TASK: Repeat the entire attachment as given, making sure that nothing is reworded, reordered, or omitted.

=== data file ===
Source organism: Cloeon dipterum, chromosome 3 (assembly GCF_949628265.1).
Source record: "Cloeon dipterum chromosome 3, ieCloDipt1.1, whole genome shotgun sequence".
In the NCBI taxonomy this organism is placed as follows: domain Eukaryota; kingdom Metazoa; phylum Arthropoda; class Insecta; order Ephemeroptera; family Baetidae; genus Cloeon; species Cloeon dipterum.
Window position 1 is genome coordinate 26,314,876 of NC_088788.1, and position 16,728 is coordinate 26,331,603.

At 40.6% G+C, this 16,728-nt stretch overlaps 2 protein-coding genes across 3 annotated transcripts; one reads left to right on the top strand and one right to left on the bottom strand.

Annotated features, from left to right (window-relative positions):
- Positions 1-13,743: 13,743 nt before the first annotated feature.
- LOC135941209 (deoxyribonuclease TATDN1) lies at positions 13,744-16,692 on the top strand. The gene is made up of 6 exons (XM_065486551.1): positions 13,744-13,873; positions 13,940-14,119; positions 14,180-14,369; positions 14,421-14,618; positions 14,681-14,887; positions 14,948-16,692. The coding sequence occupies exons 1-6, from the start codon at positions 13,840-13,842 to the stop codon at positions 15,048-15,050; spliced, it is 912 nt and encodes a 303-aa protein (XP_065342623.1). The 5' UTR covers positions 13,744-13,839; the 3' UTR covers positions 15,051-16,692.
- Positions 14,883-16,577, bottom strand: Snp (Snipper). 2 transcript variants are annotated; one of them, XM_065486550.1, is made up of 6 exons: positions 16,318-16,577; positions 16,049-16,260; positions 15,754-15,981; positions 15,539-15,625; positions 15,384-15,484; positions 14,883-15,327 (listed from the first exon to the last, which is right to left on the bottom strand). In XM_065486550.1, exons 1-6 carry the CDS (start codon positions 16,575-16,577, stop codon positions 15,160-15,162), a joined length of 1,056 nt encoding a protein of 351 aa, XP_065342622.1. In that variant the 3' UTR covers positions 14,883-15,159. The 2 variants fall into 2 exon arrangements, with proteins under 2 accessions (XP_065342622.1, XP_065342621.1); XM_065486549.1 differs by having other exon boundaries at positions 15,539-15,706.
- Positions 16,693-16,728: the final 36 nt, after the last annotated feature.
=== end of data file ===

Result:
Source organism: Cloeon dipterum, chromosome 3 (assembly GCF_949628265.1).
Source record: "Cloeon dipterum chromosome 3, ieCloDipt1.1, whole genome shotgun sequence".
In the NCBI taxonomy this organism is placed as follows: domain Eukaryota; kingdom Metazoa; phylum Arthropoda; class Insecta; order Ephemeroptera; family Baetidae; genus Cloeon; species Cloeon dipterum.
Window position 1 is genome coordinate 26,314,876 of NC_088788.1, and position 16,728 is coordinate 26,331,603.

At 40.6% G+C, this 16,728-nt stretch overlaps 2 protein-coding genes across 3 annotated transcripts; one reads left to right on the top strand and one right to left on the bottom strand.

Annotated features, from left to right (window-relative positions):
- Positions 1-13,743: 13,743 nt before the first annotated feature.
- LOC135941209 (deoxyribonuclease TATDN1) lies at positions 13,744-16,692 on the top strand. The gene is made up of 6 exons (XM_065486551.1): positions 13,744-13,873; positions 13,940-14,119; positions 14,180-14,369; positions 14,421-14,618; positions 14,681-14,887; positions 14,948-16,692. The coding sequence occupies exons 1-6, from the start codon at positions 13,840-13,842 to the stop codon at positions 15,048-15,050; spliced, it is 912 nt and encodes a 303-aa protein (XP_065342623.1). The 5' UTR covers positions 13,744-13,839; the 3' UTR covers positions 15,051-16,692.
- Positions 14,883-16,577, bottom strand: Snp (Snipper). 2 transcript variants are annotated; one of them, XM_065486550.1, is made up of 6 exons: positions 16,318-16,577; positions 16,049-16,260; positions 15,754-15,981; positions 15,539-15,625; positions 15,384-15,484; positions 14,883-15,327 (listed from the first exon to the last, which is right to left on the bottom strand). In XM_065486550.1, exons 1-6 carry the CDS (start codon positions 16,575-16,577, stop codon positions 15,160-15,162), a joined length of 1,056 nt encoding a protein of 351 aa, XP_065342622.1. In that variant the 3' UTR covers positions 14,883-15,159. The 2 variants fall into 2 exon arrangements, with proteins under 2 accessions (XP_065342622.1, XP_065342621.1); XM_065486549.1 differs by having other exon boundaries at positions 15,539-15,706.
- Positions 16,693-16,728: the final 36 nt, after the last annotated feature.